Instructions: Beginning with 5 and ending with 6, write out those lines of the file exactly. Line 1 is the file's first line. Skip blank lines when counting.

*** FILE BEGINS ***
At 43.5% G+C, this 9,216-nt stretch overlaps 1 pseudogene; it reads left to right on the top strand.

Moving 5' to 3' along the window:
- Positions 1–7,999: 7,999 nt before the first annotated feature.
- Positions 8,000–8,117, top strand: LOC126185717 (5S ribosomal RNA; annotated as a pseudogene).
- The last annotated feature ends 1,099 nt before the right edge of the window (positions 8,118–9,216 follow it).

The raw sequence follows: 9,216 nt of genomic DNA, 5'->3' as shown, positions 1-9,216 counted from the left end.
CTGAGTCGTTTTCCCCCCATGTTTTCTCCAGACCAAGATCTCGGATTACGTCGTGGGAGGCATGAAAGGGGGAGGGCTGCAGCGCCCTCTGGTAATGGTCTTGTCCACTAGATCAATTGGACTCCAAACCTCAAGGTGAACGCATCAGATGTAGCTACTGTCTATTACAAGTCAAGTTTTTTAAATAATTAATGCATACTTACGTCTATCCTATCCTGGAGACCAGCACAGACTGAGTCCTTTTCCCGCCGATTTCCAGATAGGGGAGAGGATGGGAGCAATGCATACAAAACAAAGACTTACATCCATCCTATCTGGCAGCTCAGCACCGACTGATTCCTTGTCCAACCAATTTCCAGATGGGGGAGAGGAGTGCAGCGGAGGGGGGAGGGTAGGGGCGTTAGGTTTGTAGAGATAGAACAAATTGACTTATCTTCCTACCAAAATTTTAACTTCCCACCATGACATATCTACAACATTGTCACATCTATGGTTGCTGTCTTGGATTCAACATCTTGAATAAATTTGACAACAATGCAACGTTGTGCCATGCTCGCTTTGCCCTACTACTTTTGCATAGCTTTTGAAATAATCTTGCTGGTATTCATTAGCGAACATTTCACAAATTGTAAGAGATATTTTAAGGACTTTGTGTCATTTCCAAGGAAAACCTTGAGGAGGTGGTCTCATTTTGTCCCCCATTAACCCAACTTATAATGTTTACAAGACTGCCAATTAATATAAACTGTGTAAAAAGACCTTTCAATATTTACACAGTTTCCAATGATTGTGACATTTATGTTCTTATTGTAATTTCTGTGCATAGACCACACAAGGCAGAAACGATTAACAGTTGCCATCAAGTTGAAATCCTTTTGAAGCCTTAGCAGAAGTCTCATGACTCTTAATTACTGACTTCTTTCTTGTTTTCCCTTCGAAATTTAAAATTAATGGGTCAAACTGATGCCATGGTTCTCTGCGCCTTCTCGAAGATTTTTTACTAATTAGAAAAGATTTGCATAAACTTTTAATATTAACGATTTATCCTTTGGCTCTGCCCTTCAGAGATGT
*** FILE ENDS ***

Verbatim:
- The last annotated feature ends 1,099 nt before the right edge of the window (positions 8,118–9,216 follow it).

The raw sequence follows: 9,216 nt of genomic DNA, 5'->3' as shown, positions 1-9,216 counted from the left end.